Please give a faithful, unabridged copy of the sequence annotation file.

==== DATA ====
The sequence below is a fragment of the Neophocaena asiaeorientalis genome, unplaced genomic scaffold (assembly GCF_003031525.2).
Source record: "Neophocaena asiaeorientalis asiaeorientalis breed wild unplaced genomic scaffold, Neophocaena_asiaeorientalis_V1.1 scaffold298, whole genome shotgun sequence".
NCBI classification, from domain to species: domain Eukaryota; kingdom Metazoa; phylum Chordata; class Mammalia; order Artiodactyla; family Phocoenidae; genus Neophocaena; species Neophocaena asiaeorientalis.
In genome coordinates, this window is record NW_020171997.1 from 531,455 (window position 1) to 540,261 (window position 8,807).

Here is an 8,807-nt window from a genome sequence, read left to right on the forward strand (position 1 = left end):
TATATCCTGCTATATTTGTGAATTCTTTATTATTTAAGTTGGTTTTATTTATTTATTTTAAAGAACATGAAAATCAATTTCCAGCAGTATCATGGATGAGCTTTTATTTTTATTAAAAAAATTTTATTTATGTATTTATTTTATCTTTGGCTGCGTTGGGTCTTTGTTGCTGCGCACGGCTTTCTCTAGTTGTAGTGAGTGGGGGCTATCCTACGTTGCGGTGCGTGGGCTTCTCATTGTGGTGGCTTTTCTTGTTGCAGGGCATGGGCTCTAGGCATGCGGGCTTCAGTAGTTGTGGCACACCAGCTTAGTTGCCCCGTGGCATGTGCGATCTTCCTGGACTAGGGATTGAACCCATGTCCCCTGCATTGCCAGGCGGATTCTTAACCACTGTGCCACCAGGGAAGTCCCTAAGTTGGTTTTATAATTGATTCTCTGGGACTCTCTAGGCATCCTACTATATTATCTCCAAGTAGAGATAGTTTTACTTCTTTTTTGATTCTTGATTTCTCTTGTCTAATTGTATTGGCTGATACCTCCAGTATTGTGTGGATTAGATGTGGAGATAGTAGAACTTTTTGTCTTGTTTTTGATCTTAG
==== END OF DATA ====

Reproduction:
The sequence below is a fragment of the Neophocaena asiaeorientalis genome, unplaced genomic scaffold (assembly GCF_003031525.2).
Source record: "Neophocaena asiaeorientalis asiaeorientalis breed wild unplaced genomic scaffold, Neophocaena_asiaeorientalis_V1.1 scaffold298, whole genome shotgun sequence".
NCBI classification, from domain to species: domain Eukaryota; kingdom Metazoa; phylum Chordata; class Mammalia; order Artiodactyla; family Phocoenidae; genus Neophocaena; species Neophocaena asiaeorientalis.
In genome coordinates, this window is record NW_020171997.1 from 531,455 (window position 1) to 540,261 (window position 8,807).

Here is an 8,807-nt window from a genome sequence, read left to right on the forward strand (position 1 = left end):
TATATCCTGCTATATTTGTGAATTCTTTATTATTTAAGTTGGTTTTATTTATTTATTTTAAAGAACATGAAAATCAATTTCCAGCAGTATCATGGATGAGCTTTTATTTTTATTAAAAAAATTTTATTTATGTATTTATTTTATCTTTGGCTGCGTTGGGTCTTTGTTGCTGCGCACGGCTTTCTCTAGTTGTAGTGAGTGGGGGCTATCCTACGTTGCGGTGCGTGGGCTTCTCATTGTGGTGGCTTTTCTTGTTGCAGGGCATGGGCTCTAGGCATGCGGGCTTCAGTAGTTGTGGCACACCAGCTTAGTTGCCCCGTGGCATGTGCGATCTTCCTGGACTAGGGATTGAACCCATGTCCCCTGCATTGCCAGGCGGATTCTTAACCACTGTGCCACCAGGGAAGTCCCTAAGTTGGTTTTATAATTGATTCTCTGGGACTCTCTAGGCATCCTACTATATTATCTCCAAGTAGAGATAGTTTTACTTCTTTTTTGATTCTTGATTTCTCTTGTCTAATTGTATTGGCTGATACCTCCAGTATTGTGTGGATTAGATGTGGAGATAGTAGAACTTTTTGTCTTGTTTTTGATCTTAG